In Salt Lake City - a blue dot on a very red map - about 100 people turned out to walk. But the real surprise came as he marched into Provo, past Ephraim, and through Richfield. In every town he had written off as "too red" for his message, Thompson found flocks who agreed.
But as he moved farther south, the initial euphoria of his successes faded away. Greater distances separated smaller towns. And even with Firstbrook and sporadic others at his side, the miles were quiet and lonely.
Then, two weeks in, Kristen called with some frightening news: Their infant daughter, Eliza, had a lump on her neck. Doctors feared cancer, maybe leukemia.
Sitting alone in a hotel in Panguich, Thompson was awash in doubt.
"I thought: Is it worth it? I mean, it was just a stunt," he said. "We were having a family crisis and here I was in the middle of Nowhere, Utah - walking for peace."
But Kristen turned down her husband's offer to return home.
"We'll be OK," she told him. "We made it through a year with you in Iraq. We'll get through this."
For Kristen, the walk had become more than a stunt. With each passing mile, she could see her husband was changing. And she wanted him to continue.
Dealing with the dreams: Marshall Thompson wasn't unrecognizable to his wife when he returned home from Iraq - but he was different.
By his own admission, he angered easier and had less patience - symptoms of post-traumatic stress disorder. He slept fitfully. And, on at least one occasion, Kristen had to wake her husband from a dream so real and terrifying that he was sobbing in his sleep.
But as he walked, connecting with fellow veterans, his father, and others "who love and accept me just for the fact that I came home alive," Thompson felt his symptoms melting away.
"Every symptom of PTSD, and especially the anger, just disappeared completely," he said. "For the first time since coming home I felt very in control and very normal."
And with that came the ability to deal with things once hidden.
There is a lot of time to think in 500 miles. And as he walked, Thompson's thoughts turned often to a night he spent on a dark highway near Balad, Iraq.
His truck, separated from its convoy, was waiting on the side of the road when a civilian vehicle pulled up and flashed its lights. The driver waited a moment, then flashed again.
On a night which began with small arms fire and included several close calls with roadside bombs, the commander of Thompson's truck was nervous the civilian driver might be signaling an attack. He ordered Thompson to point his rifle at the driver of the car.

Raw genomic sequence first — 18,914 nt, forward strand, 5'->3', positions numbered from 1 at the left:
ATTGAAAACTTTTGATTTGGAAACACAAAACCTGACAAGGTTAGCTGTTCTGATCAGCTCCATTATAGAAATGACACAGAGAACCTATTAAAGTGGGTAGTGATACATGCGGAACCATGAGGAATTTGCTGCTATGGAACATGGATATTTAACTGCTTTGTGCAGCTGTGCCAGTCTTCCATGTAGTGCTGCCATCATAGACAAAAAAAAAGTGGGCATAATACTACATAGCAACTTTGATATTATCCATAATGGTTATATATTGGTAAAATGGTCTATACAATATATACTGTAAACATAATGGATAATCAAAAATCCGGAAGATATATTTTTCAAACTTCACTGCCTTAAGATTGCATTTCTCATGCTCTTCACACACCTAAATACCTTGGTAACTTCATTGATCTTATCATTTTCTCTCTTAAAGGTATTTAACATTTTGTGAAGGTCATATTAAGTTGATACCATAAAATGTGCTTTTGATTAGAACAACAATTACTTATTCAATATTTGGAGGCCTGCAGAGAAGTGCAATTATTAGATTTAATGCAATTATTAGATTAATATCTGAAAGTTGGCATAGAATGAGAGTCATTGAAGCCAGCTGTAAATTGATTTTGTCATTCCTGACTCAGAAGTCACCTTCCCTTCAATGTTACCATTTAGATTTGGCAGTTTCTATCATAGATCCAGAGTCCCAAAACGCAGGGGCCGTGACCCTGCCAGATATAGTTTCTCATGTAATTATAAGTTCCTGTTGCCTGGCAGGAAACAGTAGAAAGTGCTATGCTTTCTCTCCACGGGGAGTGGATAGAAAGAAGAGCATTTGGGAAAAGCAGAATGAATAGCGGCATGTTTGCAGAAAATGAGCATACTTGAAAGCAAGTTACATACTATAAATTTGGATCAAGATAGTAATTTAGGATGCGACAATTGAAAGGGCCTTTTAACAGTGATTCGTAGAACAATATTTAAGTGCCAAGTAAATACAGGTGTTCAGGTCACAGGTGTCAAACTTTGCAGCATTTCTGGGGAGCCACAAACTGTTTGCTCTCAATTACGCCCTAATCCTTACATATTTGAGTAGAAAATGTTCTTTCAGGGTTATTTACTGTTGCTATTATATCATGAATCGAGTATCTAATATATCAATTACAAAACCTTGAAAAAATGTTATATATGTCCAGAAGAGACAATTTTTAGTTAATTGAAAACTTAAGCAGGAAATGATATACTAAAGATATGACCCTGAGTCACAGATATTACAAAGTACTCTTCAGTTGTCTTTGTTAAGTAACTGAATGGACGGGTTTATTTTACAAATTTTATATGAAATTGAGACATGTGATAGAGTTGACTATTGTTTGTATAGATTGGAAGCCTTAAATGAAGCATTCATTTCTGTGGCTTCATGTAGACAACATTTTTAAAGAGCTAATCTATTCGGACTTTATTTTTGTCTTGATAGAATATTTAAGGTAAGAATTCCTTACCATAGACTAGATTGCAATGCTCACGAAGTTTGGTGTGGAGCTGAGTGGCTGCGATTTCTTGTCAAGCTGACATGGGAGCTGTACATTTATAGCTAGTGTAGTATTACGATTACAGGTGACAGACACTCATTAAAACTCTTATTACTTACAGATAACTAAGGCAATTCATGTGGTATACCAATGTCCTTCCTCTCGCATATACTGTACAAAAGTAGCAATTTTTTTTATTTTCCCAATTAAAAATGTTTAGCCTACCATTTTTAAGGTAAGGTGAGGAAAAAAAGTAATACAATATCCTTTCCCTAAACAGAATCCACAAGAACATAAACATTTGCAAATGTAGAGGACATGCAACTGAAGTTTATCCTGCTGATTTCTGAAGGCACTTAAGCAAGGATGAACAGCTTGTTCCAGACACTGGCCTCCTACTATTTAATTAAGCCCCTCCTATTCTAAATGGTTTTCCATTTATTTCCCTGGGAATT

"He said, 'If he flashes his lights again, kill him.' "
For three hours, Thompson trained his sights on the driver's head. Seated on the gravel side of Utah's Highway 89, a day's walk south of Hatch, last week, Thompson cried at the memory.
"It's so horrible, because you have this guy - can you imagine how terrified he must have been?"
Implied in the truck commander's order was a moral decision difficult for Thompson to accept: That the life of the car's driver - most likely a civilian in the wrong place at the wrong time - was worth less than his own.
And yet Thompson knew how he would have reacted had the lights flashed again. He had been given three hours to think it over and he was certain.
"I would have killed him," he sobbed. "Just a man. An innocent person. How can you possibly square that with what you believe?"
A soldier's peace: Doctors plan to perform a biopsy on the lump on Eliza Thompson's neck later this week. Because she's shown no other signs of sickness, they are hopeful it is not cancerous, but the little girl's father still worries.
He wants to be near his daughter. He misses his wife. He pines for his bed. His feet are tired and, even as he moves farther south, the days are growing darker, colder. And so the soldier is eager for his walk to end as planned on Wednesday, even if the journey has helped him in ways he couldn't have comprehended.
When he began, on the Idaho border, Thompson called his trek a stunt. But now, as he approaches Arizona, he's more apt to call it penance.
"I think that maybe I've known that from the beginning," he said. "But I didn't want to say it. When you say something like that, I think, it's hard for people to understand."
And yet understanding, he has come to realize, is not so hard to find.
Even for a dove in Army fatigues. Even in Utah.